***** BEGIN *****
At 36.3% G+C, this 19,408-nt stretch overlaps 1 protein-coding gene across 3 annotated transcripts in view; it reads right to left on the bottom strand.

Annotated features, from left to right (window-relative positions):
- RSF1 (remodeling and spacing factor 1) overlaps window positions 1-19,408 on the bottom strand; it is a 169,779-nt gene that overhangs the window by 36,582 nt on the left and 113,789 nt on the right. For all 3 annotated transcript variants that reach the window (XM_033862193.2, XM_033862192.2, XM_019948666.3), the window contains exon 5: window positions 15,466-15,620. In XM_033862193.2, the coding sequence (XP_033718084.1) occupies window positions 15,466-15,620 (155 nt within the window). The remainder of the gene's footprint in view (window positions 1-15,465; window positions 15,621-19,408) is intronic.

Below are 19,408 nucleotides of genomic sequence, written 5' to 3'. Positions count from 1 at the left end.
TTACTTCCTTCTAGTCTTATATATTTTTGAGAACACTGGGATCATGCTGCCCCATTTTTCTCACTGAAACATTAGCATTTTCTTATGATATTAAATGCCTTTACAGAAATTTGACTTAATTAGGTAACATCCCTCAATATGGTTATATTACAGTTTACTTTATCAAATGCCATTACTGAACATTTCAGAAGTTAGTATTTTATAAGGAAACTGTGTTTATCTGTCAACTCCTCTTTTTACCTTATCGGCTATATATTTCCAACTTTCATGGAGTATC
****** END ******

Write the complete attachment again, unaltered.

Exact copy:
At 36.3% G+C, this 19,408-nt stretch overlaps 1 protein-coding gene across 3 annotated transcripts in view; it reads right to left on the bottom strand.

Annotated features, from left to right (window-relative positions):
- RSF1 (remodeling and spacing factor 1) overlaps window positions 1-19,408 on the bottom strand; it is a 169,779-nt gene that overhangs the window by 36,582 nt on the left and 113,789 nt on the right. For all 3 annotated transcript variants that reach the window (XM_033862193.2, XM_033862192.2, XM_019948666.3), the window contains exon 5: window positions 15,466-15,620. In XM_033862193.2, the coding sequence (XP_033718084.1) occupies window positions 15,466-15,620 (155 nt within the window). The remainder of the gene's footprint in view (window positions 1-15,465; window positions 15,621-19,408) is intronic.

Below are 19,408 nucleotides of genomic sequence, written 5' to 3'. Positions count from 1 at the left end.
TTACTTCCTTCTAGTCTTATATATTTTTGAGAACACTGGGATCATGCTGCCCCATTTTTCTCACTGAAACATTAGCATTTTCTTATGATATTAAATGCCTTTACAGAAATTTGACTTAATTAGGTAACATCCCTCAATATGGTTATATTACAGTTTACTTTATCAAATGCCATTACTGAACATTTCAGAAGTTAGTATTTTATAAGGAAACTGTGTTTATCTGTCAACTCCTCTTTTTACCTTATCGGCTATATATTTCCAACTTTCATGGAGTATC